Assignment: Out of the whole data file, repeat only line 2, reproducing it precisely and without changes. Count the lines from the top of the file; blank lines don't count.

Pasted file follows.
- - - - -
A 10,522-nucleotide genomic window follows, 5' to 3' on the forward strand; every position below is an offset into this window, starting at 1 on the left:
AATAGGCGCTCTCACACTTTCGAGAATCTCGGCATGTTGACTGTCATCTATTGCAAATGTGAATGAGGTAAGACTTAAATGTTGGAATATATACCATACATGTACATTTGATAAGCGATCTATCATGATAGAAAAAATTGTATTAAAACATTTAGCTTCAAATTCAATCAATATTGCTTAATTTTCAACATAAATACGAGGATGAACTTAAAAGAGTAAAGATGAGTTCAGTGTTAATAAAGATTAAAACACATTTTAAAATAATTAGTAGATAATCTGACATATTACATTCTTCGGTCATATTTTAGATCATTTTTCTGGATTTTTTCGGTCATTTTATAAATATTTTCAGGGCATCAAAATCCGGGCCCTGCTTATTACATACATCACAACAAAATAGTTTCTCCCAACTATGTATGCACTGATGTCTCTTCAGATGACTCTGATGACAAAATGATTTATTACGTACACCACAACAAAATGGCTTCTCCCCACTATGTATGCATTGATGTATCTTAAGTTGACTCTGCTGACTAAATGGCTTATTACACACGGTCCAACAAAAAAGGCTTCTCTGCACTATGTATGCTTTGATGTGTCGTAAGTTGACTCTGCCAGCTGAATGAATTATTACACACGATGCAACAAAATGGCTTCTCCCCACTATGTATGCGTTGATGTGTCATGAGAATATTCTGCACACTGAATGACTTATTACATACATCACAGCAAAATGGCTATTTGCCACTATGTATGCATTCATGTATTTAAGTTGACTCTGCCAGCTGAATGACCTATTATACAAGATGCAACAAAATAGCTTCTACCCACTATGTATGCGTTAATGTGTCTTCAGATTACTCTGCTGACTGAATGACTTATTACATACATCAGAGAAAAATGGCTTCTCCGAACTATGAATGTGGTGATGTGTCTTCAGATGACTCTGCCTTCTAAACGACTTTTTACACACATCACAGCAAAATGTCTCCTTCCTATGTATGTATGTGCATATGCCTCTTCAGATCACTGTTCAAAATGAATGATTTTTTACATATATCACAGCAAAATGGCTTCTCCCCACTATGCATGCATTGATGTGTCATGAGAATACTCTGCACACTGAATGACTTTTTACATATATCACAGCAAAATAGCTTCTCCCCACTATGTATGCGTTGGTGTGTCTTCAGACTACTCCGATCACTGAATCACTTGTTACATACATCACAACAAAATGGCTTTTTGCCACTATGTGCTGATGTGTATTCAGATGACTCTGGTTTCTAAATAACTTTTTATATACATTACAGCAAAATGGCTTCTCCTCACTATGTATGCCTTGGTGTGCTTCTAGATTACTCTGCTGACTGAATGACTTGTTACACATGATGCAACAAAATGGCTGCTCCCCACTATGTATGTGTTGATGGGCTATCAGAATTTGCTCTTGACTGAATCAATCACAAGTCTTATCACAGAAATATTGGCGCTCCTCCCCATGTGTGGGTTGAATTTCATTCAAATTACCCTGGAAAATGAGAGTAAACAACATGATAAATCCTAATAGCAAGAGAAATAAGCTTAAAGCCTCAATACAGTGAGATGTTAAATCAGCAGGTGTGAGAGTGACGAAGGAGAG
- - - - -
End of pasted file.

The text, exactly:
AATAGGCGCTCTCACACTTTCGAGAATCTCGGCATGTTGACTGTCATCTATTGCAAATGTGAATGAGGTAAGACTTAAATGTTGGAATATATACCATACATGTACATTTGATAAGCGATCTATCATGATAGAAAAAATTGTATTAAAACATTTAGCTTCAAATTCAATCAATATTGCTTAATTTTCAACATAAATACGAGGATGAACTTAAAAGAGTAAAGATGAGTTCAGTGTTAATAAAGATTAAAACACATTTTAAAATAATTAGTAGATAATCTGACATATTACATTCTTCGGTCATATTTTAGATCATTTTTCTGGATTTTTTCGGTCATTTTATAAATATTTTCAGGGCATCAAAATCCGGGCCCTGCTTATTACATACATCACAACAAAATAGTTTCTCCCAACTATGTATGCACTGATGTCTCTTCAGATGACTCTGATGACAAAATGATTTATTACGTACACCACAACAAAATGGCTTCTCCCCACTATGTATGCATTGATGTATCTTAAGTTGACTCTGCTGACTAAATGGCTTATTACACACGGTCCAACAAAAAAGGCTTCTCTGCACTATGTATGCTTTGATGTGTCGTAAGTTGACTCTGCCAGCTGAATGAATTATTACACACGATGCAACAAAATGGCTTCTCCCCACTATGTATGCGTTGATGTGTCATGAGAATATTCTGCACACTGAATGACTTATTACATACATCACAGCAAAATGGCTATTTGCCACTATGTATGCATTCATGTATTTAAGTTGACTCTGCCAGCTGAATGACCTATTATACAAGATGCAACAAAATAGCTTCTACCCACTATGTATGCGTTAATGTGTCTTCAGATTACTCTGCTGACTGAATGACTTATTACATACATCAGAGAAAAATGGCTTCTCCGAACTATGAATGTGGTGATGTGTCTTCAGATGACTCTGCCTTCTAAACGACTTTTTACACACATCACAGCAAAATGTCTCCTTCCTATGTATGTATGTGCATATGCCTCTTCAGATCACTGTTCAAAATGAATGATTTTTTACATATATCACAGCAAAATGGCTTCTCCCCACTATGCATGCATTGATGTGTCATGAGAATACTCTGCACACTGAATGACTTTTTACATATATCACAGCAAAATAGCTTCTCCCCACTATGTATGCGTTGGTGTGTCTTCAGACTACTCCGATCACTGAATCACTTGTTACATACATCACAACAAAATGGCTTTTTGCCACTATGTGCTGATGTGTATTCAGATGACTCTGGTTTCTAAATAACTTTTTATATACATTACAGCAAAATGGCTTCTCCTCACTATGTATGCCTTGGTGTGCTTCTAGATTACTCTGCTGACTGAATGACTTGTTACACATGATGCAACAAAATGGCTGCTCCCCACTATGTATGTGTTGATGGGCTATCAGAATTTGCTCTTGACTGAATCAATCACAAGTCTTATCACAGAAATATTGGCGCTCCTCCCCATGTGTGGGTTGAATTTCATTCAAATTACCCTGGAAAATGAGAGTAAACAACATGATAAATCCTAATAGCAAGAGAAATAAGCTTAAAGCCTCAATACAGTGAGATGTTAAATCAGCAGGTGTGAGAGTGACGAAGGAGAG